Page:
Webinar: R3 is hosting a webinar on the application blockchain in clinical research
The webinar will be on June 27th from 11:30am - 12:30am. Thanks to Stephanie Perez for pointing this out to me. 

What I'm reading this weekend

Facebook's crypto project is finally public: welcome to the Libra Association 
This past Tuesday Facebook's crypto project went public. Media reports were mostly correct: they are launching a global stablecoin on a permissioned blockchain governed by an association with wide ranging members. I've been banging on this drum for weeks now but again this is a really big deal. The biggest companies in the world are now launching cryptocurrencies. More than just that, a cabal of corporations are proposing the creation of what amounts to be a central bank. That's not hyperbole and governments around the world are not treating it as hyperbole. Within 24 hours we had these reactions:

Moreover, several top central bankers revealed they had been in discussions about the project. Bank of England Governor Mark Carney met with Mark Zuckerberg, and Jerome Powell, Chairman of the Federal Reserve, said Facebook had "made quite broad rounds around the world with regulators, supervisors and lots of people to discuss their plans and that certainly includes us." The fact that a tech company can command the interest of monetary authorities worldwide speaks to the changing locus of power in this world. 

To their credit, Facebook has setup Libra in such a way that they will be only one of many voices that govern the network. In my opinion, that was a very tactical choice to 1. assuage the worries of regulators and 2. release themselves of some level of liability by giving up control. It'll be fascinating to watch whether Libra succeeds or doesn't.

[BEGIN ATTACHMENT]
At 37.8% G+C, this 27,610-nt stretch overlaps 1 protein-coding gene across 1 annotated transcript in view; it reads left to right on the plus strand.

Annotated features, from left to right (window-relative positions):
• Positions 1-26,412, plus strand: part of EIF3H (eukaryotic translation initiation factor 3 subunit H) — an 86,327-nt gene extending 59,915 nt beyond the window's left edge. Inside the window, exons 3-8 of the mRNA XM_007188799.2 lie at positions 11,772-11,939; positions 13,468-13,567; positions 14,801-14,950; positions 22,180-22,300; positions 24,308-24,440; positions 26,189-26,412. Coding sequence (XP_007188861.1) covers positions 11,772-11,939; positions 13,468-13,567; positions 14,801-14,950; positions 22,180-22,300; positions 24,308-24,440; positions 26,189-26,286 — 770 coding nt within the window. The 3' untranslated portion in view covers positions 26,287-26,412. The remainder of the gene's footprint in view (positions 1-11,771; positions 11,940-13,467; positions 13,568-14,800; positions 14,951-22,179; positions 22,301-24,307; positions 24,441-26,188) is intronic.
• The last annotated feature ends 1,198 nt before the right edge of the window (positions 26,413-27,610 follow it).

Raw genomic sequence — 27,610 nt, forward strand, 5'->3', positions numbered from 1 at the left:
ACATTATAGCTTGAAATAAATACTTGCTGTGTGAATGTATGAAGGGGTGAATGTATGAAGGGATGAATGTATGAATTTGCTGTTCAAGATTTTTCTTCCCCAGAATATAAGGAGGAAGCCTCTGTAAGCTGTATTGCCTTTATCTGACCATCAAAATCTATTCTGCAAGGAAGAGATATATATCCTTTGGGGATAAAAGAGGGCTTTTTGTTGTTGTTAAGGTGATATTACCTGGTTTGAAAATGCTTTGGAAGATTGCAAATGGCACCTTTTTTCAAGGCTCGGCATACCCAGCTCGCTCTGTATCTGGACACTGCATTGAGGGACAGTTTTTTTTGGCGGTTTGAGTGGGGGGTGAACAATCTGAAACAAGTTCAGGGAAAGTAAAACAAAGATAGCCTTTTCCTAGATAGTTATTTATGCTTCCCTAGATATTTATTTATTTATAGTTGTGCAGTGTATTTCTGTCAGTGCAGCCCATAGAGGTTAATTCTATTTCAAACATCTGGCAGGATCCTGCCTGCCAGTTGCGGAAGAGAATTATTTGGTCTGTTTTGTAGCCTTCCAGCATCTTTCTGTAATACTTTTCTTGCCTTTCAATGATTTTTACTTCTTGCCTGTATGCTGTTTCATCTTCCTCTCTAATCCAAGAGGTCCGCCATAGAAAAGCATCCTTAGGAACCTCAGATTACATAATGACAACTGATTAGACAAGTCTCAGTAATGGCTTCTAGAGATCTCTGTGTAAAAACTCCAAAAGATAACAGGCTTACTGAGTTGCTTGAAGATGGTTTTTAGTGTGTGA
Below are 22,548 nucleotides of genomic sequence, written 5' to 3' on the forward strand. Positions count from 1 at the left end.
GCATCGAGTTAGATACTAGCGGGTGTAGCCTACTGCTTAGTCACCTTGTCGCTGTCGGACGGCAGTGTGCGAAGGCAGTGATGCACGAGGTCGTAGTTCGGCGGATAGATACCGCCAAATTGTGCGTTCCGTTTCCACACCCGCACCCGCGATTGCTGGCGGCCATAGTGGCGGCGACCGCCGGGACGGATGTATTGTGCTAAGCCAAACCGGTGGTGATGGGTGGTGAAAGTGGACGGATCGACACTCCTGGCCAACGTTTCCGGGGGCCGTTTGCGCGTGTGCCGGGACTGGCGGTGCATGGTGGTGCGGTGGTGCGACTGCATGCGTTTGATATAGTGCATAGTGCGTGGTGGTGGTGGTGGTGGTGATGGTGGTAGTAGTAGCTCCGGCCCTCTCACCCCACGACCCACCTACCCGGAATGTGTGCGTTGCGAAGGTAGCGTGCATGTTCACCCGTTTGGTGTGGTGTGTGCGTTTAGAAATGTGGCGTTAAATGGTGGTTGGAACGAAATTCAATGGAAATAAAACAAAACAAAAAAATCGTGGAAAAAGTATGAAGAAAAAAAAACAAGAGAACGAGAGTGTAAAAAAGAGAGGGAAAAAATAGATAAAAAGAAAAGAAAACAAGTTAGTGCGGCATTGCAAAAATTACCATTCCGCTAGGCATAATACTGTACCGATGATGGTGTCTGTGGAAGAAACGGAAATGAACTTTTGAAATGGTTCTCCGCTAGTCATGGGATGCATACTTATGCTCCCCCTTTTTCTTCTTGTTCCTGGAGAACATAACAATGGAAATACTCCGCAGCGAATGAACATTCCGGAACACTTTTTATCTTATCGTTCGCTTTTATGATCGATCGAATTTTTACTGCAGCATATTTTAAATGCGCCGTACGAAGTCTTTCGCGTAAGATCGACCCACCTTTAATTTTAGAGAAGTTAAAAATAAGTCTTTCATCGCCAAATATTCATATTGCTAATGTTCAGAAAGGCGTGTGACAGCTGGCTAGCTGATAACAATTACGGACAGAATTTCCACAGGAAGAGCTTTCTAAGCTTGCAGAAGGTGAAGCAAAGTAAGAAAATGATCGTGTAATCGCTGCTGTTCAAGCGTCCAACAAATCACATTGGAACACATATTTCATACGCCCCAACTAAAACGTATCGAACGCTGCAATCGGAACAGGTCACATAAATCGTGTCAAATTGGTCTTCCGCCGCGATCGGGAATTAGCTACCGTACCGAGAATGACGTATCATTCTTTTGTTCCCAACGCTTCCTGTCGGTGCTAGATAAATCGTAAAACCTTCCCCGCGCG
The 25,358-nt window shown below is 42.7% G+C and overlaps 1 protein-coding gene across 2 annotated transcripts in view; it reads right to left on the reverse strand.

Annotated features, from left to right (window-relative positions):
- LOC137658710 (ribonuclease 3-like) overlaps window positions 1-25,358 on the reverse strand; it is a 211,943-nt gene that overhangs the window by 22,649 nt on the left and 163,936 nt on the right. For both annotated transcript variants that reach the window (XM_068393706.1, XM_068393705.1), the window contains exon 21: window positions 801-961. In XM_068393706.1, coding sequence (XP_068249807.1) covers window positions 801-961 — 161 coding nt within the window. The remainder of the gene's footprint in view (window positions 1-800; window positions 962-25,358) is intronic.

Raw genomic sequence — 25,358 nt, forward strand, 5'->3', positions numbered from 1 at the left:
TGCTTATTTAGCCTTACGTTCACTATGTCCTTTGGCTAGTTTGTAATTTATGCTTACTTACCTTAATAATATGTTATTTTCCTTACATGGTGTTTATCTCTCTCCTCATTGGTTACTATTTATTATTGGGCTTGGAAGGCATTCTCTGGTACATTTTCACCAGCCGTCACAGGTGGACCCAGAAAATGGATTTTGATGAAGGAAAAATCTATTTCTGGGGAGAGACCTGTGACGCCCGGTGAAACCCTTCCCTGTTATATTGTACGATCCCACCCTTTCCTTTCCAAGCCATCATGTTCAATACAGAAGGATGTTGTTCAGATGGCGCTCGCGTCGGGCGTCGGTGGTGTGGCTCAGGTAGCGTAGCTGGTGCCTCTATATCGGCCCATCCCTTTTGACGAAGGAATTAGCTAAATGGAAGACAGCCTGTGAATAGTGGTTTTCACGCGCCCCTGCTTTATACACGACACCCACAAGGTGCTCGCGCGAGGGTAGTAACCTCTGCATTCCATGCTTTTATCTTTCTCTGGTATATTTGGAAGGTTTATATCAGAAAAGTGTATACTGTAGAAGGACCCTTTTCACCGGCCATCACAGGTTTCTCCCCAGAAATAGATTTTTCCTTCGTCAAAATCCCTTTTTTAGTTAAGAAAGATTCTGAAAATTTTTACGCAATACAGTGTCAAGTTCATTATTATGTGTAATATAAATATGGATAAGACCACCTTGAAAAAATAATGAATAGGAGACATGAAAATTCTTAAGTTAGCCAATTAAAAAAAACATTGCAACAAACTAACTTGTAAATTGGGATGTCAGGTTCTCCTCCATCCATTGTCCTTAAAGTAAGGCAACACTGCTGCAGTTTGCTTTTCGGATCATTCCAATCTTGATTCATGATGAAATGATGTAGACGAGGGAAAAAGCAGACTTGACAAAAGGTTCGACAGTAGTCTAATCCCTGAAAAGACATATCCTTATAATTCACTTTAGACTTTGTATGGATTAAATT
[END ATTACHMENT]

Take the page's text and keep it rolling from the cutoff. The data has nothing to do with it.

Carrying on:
Some notable highlights from the whitepaper:

  1. The stablecoin will be backed by a reserve of currencies and low risk securities (think government bonds).

  2. This reserve of currencies and low risk securities will yield returns, which will be used to cover operating costs as well as pay dividends to members of the association.

  3. To become a business partner you need to meet certain market value / scale / brand criteria. There are separate criteria for crypto-funds and non-profits.

  4. The network is governed by a non-profit entity and Facebook is only 1 member of many. They have an equal vote to their 27 other business parties. Eventually there will be 100 members governing the network.

  5. Although this is permissioned blockchain, they have a stated ambition of moving to a permissionless blockchain in the future.

  6. Libra has a new smart contracting language, Move, with some interesting new properties. There is also a live test net.

Practical Law featured a report discussing blockchain technology in supply chains
The report is a good exploration of the legal and practical issues that arise with using blockchain technology in supply chains. These range from governance considerations (e.g the rights and obligations of participants, decision making process, etc), network administration (who maintains the network?), antitrust issues, data privacy, and more. 

Digital Asset brings its smart contracting language to R3 and Hyperledger
Digital Asset's smart contract language DAML will be usable on R3's Corda as well as Hyperledger Fabric. Last month it became available on Sawtooth. What's interesting is that after Blythe Master's departure Digital Asset is prioritizing its smart contracting language over its blockchain offering. In some ways this is a downgrade for Digital Asset, which raised over $100m in funding to bring distributed ledger technology to financial institutions. But this renewed focus will let Digital Asset partner and go to market in new ways since they are no longer competing with platforms like R3 or Hyperledger.